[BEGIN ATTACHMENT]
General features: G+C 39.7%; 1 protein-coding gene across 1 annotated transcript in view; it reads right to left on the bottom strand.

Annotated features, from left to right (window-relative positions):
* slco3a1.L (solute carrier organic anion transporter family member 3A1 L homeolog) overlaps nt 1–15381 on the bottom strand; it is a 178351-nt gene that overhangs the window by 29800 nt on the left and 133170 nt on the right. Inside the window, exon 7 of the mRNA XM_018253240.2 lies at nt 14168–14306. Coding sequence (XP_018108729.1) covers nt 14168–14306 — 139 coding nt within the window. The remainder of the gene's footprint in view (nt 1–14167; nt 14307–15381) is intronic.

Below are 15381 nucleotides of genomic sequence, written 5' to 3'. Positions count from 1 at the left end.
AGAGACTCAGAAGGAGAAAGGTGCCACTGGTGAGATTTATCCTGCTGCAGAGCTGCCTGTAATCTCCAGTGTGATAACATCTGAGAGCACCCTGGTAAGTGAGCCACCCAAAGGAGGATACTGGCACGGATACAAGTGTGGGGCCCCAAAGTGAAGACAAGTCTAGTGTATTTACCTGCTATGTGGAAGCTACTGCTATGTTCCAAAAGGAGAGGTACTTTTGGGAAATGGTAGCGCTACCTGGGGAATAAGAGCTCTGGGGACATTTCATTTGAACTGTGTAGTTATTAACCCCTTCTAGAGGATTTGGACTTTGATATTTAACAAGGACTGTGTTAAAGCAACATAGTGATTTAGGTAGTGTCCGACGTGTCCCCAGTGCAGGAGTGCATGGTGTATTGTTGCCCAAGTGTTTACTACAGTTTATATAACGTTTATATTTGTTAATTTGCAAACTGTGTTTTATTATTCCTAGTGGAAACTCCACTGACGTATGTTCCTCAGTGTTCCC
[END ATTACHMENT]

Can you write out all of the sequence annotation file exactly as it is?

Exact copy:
General features: G+C 39.7%; 1 protein-coding gene across 1 annotated transcript in view; it reads right to left on the bottom strand.

Annotated features, from left to right (window-relative positions):
* slco3a1.L (solute carrier organic anion transporter family member 3A1 L homeolog) overlaps nt 1–15381 on the bottom strand; it is a 178351-nt gene that overhangs the window by 29800 nt on the left and 133170 nt on the right. Inside the window, exon 7 of the mRNA XM_018253240.2 lies at nt 14168–14306. Coding sequence (XP_018108729.1) covers nt 14168–14306 — 139 coding nt within the window. The remainder of the gene's footprint in view (nt 1–14167; nt 14307–15381) is intronic.

Below are 15381 nucleotides of genomic sequence, written 5' to 3'. Positions count from 1 at the left end.
AGAGACTCAGAAGGAGAAAGGTGCCACTGGTGAGATTTATCCTGCTGCAGAGCTGCCTGTAATCTCCAGTGTGATAACATCTGAGAGCACCCTGGTAAGTGAGCCACCCAAAGGAGGATACTGGCACGGATACAAGTGTGGGGCCCCAAAGTGAAGACAAGTCTAGTGTATTTACCTGCTATGTGGAAGCTACTGCTATGTTCCAAAAGGAGAGGTACTTTTGGGAAATGGTAGCGCTACCTGGGGAATAAGAGCTCTGGGGACATTTCATTTGAACTGTGTAGTTATTAACCCCTTCTAGAGGATTTGGACTTTGATATTTAACAAGGACTGTGTTAAAGCAACATAGTGATTTAGGTAGTGTCCGACGTGTCCCCAGTGCAGGAGTGCATGGTGTATTGTTGCCCAAGTGTTTACTACAGTTTATATAACGTTTATATTTGTTAATTTGCAAACTGTGTTTTATTATTCCTAGTGGAAACTCCACTGACGTATGTTCCTCAGTGTTCCC